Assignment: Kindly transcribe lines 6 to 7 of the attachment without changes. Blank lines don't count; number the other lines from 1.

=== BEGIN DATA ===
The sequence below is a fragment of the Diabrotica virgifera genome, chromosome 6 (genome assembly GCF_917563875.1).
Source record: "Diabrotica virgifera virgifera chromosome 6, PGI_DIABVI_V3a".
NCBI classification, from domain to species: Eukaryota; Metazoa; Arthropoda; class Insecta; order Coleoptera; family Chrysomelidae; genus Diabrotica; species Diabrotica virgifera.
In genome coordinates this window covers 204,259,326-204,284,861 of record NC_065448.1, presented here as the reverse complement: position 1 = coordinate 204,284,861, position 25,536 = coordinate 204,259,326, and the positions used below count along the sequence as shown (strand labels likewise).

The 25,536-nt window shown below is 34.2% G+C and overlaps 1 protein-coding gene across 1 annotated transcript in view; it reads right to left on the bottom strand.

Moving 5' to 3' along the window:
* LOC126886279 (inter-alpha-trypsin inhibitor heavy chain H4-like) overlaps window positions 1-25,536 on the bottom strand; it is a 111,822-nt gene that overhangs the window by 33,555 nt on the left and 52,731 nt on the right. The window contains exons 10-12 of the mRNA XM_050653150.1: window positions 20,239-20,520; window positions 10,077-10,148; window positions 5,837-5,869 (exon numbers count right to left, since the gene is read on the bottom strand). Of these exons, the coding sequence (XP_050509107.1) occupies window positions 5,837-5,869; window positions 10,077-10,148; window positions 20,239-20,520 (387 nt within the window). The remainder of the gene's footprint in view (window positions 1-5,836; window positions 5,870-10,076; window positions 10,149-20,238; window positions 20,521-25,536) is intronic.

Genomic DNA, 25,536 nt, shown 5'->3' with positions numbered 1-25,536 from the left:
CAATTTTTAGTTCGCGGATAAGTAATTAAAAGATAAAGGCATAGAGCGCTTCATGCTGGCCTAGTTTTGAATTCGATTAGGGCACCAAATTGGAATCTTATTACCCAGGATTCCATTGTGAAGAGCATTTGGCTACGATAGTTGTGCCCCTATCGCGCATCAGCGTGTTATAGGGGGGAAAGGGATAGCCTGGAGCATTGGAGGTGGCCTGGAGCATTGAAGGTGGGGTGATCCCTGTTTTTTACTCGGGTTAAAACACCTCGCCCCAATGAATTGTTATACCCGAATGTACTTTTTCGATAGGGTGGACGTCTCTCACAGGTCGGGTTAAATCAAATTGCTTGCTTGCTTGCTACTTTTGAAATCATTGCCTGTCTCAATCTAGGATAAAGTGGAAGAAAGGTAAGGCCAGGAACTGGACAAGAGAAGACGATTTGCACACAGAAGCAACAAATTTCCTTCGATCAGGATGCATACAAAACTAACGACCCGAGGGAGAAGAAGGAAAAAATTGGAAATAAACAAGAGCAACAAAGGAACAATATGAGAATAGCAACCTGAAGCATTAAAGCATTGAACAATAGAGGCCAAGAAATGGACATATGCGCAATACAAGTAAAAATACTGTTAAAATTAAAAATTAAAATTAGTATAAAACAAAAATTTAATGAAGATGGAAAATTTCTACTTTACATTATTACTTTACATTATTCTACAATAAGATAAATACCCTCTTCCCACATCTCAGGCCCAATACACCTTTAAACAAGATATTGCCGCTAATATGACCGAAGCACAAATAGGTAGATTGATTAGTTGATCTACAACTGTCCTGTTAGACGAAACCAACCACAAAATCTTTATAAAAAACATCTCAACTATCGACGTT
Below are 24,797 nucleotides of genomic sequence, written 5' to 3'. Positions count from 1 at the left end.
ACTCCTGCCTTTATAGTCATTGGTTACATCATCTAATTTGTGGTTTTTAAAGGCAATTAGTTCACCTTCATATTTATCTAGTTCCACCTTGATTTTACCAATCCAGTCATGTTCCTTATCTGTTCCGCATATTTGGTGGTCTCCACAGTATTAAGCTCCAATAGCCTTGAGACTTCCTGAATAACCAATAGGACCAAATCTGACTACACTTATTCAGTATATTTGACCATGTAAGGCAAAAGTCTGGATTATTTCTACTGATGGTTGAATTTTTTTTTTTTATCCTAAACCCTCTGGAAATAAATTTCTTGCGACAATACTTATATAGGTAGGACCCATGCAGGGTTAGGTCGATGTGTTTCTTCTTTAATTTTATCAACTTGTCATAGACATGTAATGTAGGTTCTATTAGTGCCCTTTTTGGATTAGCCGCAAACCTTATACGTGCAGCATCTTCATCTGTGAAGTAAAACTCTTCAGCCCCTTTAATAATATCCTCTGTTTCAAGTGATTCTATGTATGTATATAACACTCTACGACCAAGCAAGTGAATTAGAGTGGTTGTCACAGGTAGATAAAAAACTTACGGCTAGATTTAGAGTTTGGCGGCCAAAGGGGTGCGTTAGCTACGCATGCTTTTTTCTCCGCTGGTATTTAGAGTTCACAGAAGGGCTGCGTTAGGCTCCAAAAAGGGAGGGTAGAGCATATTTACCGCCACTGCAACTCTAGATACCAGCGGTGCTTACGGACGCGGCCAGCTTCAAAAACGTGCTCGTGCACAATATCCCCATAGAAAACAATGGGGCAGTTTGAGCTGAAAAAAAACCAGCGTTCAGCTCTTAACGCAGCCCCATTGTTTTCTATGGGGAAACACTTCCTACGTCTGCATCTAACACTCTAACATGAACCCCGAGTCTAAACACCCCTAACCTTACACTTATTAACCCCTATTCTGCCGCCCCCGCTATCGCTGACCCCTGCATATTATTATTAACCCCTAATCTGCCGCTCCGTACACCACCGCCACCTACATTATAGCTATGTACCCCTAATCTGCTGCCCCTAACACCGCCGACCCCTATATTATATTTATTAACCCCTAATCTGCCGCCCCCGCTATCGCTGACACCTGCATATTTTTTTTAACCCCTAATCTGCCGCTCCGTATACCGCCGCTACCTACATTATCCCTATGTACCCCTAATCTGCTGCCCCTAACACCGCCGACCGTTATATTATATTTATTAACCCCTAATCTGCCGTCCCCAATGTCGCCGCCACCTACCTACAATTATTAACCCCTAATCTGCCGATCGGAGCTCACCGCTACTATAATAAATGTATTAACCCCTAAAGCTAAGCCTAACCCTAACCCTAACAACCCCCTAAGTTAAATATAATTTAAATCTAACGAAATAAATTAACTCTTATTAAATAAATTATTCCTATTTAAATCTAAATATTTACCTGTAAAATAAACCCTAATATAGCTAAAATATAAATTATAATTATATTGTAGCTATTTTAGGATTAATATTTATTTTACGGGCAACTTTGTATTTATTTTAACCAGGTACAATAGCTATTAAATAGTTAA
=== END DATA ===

Moving 5' to 3' along the window:
* LOC126886279 (inter-alpha-trypsin inhibitor heavy chain H4-like) overlaps window positions 1-25,536 on the bottom strand; it is a 111,822-nt gene that overhangs the window by 33,555 nt on the left and 52,731 nt on the right. The window contains exons 10-12 of the mRNA XM_050653150.1: window positions 20,239-20,520; window positions 10,077-10,148; window positions 5,837-5,869 (exon numbers count right to left, since the gene is read on the bottom strand). Of these exons, the coding sequence (XP_050509107.1) occupies window positions 5,837-5,869; window positions 10,077-10,148; window positions 20,239-20,520 (387 nt within the window). The remainder of the gene's footprint in view (window positions 1-5,836; window positions 5,870-10,076; window positions 10,149-20,238; window positions 20,521-25,536) is intronic.